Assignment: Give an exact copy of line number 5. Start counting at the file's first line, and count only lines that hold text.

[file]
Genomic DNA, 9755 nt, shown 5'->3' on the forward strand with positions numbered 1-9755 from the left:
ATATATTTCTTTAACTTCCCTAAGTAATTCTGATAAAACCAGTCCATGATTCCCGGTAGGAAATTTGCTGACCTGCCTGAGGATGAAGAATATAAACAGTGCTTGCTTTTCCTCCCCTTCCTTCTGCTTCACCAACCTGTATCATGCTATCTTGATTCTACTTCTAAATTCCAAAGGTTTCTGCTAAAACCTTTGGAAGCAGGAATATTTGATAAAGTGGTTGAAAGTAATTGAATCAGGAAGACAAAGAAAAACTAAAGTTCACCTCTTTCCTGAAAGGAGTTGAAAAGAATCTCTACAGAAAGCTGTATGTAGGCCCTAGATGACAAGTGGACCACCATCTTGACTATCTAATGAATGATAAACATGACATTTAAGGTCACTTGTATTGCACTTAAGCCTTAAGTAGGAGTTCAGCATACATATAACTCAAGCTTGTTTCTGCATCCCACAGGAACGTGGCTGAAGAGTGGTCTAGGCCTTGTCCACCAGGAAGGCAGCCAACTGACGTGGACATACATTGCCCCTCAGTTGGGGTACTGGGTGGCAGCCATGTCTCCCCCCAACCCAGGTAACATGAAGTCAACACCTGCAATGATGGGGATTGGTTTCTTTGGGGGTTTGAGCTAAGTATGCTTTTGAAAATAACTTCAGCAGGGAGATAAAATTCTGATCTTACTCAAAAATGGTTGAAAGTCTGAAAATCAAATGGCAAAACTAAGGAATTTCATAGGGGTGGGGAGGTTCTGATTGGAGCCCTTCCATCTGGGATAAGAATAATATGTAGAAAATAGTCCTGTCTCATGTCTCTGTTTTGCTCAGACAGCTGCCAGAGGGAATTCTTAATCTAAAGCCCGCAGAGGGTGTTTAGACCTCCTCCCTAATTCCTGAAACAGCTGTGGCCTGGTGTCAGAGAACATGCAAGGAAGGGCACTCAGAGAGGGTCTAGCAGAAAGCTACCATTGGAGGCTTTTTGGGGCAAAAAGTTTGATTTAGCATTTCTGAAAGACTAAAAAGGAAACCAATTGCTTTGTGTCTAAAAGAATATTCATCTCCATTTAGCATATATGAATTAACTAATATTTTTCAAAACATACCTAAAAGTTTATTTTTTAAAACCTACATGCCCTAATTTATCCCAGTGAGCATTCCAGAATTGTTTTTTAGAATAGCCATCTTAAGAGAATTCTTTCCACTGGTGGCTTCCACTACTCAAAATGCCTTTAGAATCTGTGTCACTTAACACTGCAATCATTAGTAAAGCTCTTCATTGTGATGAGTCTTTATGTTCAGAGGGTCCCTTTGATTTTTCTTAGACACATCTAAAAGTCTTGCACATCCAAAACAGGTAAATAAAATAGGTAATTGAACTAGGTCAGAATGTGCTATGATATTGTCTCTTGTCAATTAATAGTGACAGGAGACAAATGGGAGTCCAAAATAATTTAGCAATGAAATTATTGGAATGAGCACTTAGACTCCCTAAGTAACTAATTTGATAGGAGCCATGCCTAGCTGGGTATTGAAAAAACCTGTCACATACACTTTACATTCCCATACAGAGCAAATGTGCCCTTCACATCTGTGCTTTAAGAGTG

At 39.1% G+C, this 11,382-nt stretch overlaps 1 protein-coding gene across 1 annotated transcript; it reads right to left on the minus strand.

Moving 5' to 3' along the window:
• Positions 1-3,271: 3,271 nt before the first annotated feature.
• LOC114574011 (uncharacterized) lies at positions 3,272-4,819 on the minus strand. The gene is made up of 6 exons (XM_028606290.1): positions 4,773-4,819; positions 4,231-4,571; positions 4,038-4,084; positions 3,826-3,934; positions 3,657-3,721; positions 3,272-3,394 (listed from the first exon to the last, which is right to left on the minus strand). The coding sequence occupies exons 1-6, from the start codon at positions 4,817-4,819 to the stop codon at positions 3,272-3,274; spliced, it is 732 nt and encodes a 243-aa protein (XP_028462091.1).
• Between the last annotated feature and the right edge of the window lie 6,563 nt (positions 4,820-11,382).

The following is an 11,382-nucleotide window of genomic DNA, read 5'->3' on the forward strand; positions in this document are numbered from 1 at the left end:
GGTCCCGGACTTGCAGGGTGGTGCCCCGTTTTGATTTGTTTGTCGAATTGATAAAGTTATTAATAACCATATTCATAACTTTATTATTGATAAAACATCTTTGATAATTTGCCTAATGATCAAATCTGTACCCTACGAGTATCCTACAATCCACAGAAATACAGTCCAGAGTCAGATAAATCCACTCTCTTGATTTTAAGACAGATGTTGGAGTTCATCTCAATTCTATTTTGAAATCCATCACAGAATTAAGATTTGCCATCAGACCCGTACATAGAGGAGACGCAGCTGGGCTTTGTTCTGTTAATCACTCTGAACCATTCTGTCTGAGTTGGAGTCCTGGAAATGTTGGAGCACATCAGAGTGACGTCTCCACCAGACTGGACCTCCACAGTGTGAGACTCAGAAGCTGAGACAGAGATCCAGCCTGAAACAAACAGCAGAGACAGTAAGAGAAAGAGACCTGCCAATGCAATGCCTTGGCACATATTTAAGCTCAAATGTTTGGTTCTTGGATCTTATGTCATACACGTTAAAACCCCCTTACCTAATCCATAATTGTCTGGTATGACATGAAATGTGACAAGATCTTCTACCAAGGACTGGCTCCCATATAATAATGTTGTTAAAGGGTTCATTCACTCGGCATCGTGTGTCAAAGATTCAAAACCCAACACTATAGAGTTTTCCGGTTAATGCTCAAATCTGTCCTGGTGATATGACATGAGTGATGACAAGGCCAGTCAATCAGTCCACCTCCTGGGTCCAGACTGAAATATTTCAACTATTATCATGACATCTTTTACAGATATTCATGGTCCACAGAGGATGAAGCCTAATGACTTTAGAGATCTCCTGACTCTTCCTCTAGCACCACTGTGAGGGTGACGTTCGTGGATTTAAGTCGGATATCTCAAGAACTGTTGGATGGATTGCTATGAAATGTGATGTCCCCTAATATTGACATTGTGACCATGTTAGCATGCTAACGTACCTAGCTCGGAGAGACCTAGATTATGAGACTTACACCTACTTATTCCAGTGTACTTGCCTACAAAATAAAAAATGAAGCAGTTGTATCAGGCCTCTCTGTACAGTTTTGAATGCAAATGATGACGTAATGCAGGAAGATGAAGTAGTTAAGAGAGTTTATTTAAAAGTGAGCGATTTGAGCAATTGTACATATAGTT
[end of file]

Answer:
• Positions 1-3,271: 3,271 nt before the first annotated feature.